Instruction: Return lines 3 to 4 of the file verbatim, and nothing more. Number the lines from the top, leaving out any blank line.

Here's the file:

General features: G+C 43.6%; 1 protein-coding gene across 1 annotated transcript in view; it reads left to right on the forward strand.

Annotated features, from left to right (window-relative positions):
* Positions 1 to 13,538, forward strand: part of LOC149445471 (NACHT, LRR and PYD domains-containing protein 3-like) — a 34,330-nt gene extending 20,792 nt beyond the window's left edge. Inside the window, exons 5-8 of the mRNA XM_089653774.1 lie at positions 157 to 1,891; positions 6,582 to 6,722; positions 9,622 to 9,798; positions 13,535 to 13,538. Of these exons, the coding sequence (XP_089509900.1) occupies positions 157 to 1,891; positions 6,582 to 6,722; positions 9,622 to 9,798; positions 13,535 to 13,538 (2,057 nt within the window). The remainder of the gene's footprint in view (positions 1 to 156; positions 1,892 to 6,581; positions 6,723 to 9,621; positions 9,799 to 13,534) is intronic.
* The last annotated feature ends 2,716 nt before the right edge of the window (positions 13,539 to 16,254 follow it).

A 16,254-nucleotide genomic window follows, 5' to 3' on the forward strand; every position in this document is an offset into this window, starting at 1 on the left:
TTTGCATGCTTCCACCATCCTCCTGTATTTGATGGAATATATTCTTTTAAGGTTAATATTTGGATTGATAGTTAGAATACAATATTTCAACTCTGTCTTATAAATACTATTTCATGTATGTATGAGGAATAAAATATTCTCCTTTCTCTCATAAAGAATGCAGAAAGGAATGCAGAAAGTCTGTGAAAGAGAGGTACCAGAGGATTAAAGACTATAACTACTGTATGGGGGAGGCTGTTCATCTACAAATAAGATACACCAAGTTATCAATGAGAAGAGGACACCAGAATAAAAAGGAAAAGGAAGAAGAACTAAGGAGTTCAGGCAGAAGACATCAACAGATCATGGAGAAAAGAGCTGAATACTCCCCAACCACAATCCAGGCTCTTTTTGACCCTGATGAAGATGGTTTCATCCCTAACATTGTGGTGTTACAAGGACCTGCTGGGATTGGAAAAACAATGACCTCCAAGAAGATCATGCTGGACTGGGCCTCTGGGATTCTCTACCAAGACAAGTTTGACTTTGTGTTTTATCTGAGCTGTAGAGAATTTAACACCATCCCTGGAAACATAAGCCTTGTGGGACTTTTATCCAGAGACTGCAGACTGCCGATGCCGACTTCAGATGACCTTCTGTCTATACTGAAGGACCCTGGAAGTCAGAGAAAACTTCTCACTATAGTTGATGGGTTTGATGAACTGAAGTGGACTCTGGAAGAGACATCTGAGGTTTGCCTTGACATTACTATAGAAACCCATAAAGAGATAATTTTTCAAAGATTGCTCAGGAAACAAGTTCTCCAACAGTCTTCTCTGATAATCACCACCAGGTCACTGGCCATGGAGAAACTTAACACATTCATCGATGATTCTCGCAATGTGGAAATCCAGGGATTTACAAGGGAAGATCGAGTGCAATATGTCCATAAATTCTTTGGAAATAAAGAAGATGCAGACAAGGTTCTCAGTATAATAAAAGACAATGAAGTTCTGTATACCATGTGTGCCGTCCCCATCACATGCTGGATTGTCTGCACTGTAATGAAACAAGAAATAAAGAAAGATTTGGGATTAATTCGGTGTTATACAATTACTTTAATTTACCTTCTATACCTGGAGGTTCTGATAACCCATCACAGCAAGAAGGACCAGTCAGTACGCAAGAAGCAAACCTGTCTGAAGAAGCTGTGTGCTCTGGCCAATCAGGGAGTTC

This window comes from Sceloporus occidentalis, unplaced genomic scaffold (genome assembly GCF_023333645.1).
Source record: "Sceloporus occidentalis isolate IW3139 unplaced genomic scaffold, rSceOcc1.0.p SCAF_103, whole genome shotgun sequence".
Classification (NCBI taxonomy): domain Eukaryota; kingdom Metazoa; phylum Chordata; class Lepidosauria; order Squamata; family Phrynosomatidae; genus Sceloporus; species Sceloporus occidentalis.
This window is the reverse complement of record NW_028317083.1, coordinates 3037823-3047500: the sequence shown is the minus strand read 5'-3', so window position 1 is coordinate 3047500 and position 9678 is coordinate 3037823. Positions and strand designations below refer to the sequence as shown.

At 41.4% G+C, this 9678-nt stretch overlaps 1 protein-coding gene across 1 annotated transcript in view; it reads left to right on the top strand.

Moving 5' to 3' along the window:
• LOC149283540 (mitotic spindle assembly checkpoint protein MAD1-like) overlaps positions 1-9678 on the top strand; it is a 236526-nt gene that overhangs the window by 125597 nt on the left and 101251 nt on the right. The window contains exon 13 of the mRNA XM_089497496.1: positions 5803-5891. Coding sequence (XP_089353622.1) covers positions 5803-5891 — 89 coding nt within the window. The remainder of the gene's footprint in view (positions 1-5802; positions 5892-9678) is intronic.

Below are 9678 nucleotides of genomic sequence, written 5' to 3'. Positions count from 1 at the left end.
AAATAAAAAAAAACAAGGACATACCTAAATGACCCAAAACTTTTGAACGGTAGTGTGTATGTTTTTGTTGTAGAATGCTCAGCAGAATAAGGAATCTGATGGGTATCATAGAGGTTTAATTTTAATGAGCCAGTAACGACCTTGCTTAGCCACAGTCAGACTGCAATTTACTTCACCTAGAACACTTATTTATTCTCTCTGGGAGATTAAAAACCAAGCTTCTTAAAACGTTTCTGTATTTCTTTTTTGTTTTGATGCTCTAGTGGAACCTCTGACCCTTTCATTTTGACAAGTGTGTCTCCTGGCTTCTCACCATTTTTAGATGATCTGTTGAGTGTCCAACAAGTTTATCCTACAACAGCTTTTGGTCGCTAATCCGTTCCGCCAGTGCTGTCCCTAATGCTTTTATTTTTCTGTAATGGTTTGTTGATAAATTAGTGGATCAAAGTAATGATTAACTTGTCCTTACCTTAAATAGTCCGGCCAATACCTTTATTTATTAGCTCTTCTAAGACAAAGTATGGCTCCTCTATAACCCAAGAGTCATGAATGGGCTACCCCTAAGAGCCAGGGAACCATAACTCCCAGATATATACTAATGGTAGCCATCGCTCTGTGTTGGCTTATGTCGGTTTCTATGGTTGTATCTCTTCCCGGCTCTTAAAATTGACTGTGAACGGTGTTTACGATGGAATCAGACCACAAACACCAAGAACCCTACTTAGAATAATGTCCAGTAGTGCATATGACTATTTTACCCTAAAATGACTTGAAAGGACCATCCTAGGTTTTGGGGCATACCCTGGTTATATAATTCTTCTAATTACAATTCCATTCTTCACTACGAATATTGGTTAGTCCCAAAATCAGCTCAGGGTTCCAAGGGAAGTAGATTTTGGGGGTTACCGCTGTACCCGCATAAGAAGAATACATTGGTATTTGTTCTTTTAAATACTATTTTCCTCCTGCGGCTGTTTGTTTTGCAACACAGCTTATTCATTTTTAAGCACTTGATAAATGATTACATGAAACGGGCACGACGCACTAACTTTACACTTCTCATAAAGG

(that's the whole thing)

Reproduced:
* Positions 1 to 13,538, forward strand: part of LOC149445471 (NACHT, LRR and PYD domains-containing protein 3-like) — a 34,330-nt gene extending 20,792 nt beyond the window's left edge. Inside the window, exons 5-8 of the mRNA XM_089653774.1 lie at positions 157 to 1,891; positions 6,582 to 6,722; positions 9,622 to 9,798; positions 13,535 to 13,538. Of these exons, the coding sequence (XP_089509900.1) occupies positions 157 to 1,891; positions 6,582 to 6,722; positions 9,622 to 9,798; positions 13,535 to 13,538 (2,057 nt within the window). The remainder of the gene's footprint in view (positions 1 to 156; positions 1,892 to 6,581; positions 6,723 to 9,621; positions 9,799 to 13,534) is intronic.
* The last annotated feature ends 2,716 nt before the right edge of the window (positions 13,539 to 16,254 follow it).